RESEARCH METHODS

What it takes to make different approaches work together

A woman swearing a grey jumper and man talking to each other. Othe groups of people in the background talking.

Learning from others’ experiences is just as important as learning about their successful expeditions. In their paper, Caroline Schill (left), Therese Lindahl, Nanda Wijermans and Maja Schlüter (back) reflect on their collaboration.

Researchers invite readers “behind the scenes” to share their experiences combining agent-based modelling and controlled behavioural experiments

Story highlights

• Four researchers reflect on more than a decade of collaboration and combining of approaches

• Though still unconventional, agent-based modelling is an extremely enabling combination partner

• Learning from others’ experiences is just as important as learning about their insights to advance our understanding about the complex (social) worlds we live in

COLLECTIVE LEARNING IN SCIENCE: Process learnings from applying different research approaches can be just as important as the description of their (successful) outcomes.

This is the main conclusion from a paper published in International Journal of Social Research Methodology, written by centre researchers Nanda Wijermans, Caroline Schill, Therese Lindahl and Maja Schlüter.

Shared interest, different approaches

In their paper, the four researchers reflect on their collaboration which started back in 2012: what worked and what did not? How did it differ from other similar collaborations?

All four shared a scientific interest in understanding how people can manage their resources sustainably’ but they approached the topic with different methods.

Wijermans and Schlüter use agent-based modelling (ABM) as their main method, while Schill and Lindahl use controlled behavioural experiments (bExp).

ABM is a computer simulation approach where researchers can analyse how a variety of actors interact with each other and with the environment they are part of. The approach can reveal intricate interactions among stakeholders and help prevent unintended policy outcomes.

Trust and tension

Controlled behavioural experiments are primarily used to test hypotheses about human behaviour, the cause and effect of certain actions, usually conducted by students in a lab.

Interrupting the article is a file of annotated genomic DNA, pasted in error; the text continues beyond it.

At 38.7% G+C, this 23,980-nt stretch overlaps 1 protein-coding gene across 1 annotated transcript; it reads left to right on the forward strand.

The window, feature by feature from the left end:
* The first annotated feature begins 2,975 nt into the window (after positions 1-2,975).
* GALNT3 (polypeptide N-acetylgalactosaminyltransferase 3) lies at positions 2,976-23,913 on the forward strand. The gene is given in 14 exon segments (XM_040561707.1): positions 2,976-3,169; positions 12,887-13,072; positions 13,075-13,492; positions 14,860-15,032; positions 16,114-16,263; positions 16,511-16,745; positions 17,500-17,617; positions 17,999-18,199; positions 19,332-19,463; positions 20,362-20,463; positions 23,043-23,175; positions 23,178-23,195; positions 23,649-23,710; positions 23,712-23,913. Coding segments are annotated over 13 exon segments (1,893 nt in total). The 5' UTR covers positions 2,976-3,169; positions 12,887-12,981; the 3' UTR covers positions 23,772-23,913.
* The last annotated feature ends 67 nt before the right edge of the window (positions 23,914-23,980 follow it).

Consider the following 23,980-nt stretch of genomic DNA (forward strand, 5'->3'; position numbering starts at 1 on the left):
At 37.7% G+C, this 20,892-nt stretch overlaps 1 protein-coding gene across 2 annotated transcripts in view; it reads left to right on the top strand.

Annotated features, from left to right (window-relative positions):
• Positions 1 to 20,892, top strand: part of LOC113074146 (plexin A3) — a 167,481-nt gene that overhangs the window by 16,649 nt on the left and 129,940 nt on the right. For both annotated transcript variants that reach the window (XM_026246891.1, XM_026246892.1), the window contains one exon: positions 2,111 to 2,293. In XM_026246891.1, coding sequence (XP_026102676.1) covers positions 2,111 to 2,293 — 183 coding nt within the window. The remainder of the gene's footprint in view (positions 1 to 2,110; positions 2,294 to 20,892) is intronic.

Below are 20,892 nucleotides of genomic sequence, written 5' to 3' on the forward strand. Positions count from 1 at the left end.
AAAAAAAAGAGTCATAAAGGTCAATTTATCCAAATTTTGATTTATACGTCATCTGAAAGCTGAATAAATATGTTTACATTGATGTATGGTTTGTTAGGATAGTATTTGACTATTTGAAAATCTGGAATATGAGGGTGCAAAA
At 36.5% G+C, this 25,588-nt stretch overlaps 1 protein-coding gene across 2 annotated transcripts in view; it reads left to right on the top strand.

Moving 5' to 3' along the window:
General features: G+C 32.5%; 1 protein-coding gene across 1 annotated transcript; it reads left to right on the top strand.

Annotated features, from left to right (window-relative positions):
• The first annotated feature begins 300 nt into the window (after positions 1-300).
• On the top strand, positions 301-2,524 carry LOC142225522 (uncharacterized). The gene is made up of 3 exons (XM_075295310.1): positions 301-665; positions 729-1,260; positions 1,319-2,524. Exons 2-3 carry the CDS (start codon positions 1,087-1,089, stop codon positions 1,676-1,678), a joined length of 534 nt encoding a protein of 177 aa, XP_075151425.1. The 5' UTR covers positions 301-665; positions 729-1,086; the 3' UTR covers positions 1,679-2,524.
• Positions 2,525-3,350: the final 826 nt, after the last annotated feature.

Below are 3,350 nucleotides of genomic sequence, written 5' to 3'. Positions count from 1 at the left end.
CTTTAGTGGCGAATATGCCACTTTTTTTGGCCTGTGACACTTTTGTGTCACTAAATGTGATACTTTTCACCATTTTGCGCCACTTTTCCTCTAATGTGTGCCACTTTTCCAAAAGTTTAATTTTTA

Can these two approaches be combined?

Yes, argue Wijermans and her colleagues, even in more ways than one, but it is not a straightforward process. Apart from the time investment, certain non-negotiable aspects needed to be clarified.

We benefited from a robust collaboration and the trust we developed for each other.

Nanda Wijermans lead author

Tension was kept at a minimum by maintaining a high tolerance for speaking up, and high curiosity in listening to others view points, and finding solutions in congruence with the rigour needed for both approaches.

Furthermore, using ABM influenced their research profoundly. “It created a space for curiosity-driven learning that helped us understand better the phenomena we sought to study.”

Exploring new terrain

Wijermans and her colleagues hope their ‘behind-the-scenes’ paper can encourage others to share their own challenges when exploring and mapping new, methodological ground.

“Learning from others’ experiences is just as important as learning about their successful expeditions. To advance our understanding about the complex worlds we live in we need to actively engage in collective learning about research processes,” Wijermans and her colleagues conclude.

Read Combining approaches: Looking behind the scenes of integrating multiple types of evidence from controlled behavioural experiments through agent-based modelling

Topics: Research tools
Published: 2022-08-12

Citation

Wijermans, N., Schill, C., Lindahl, T., & Schlüter, M. 2022. Combining approaches: Looking behind the scenes of integrating multiple types of evidence from controlled behavioural experiments through agent-based modelling, International Journal of Social Research Methodology, 25:4, 569-581, DOI: 10.1080/13645579.2022.2050120

Questions? Contact lead author Nanda Wijermans

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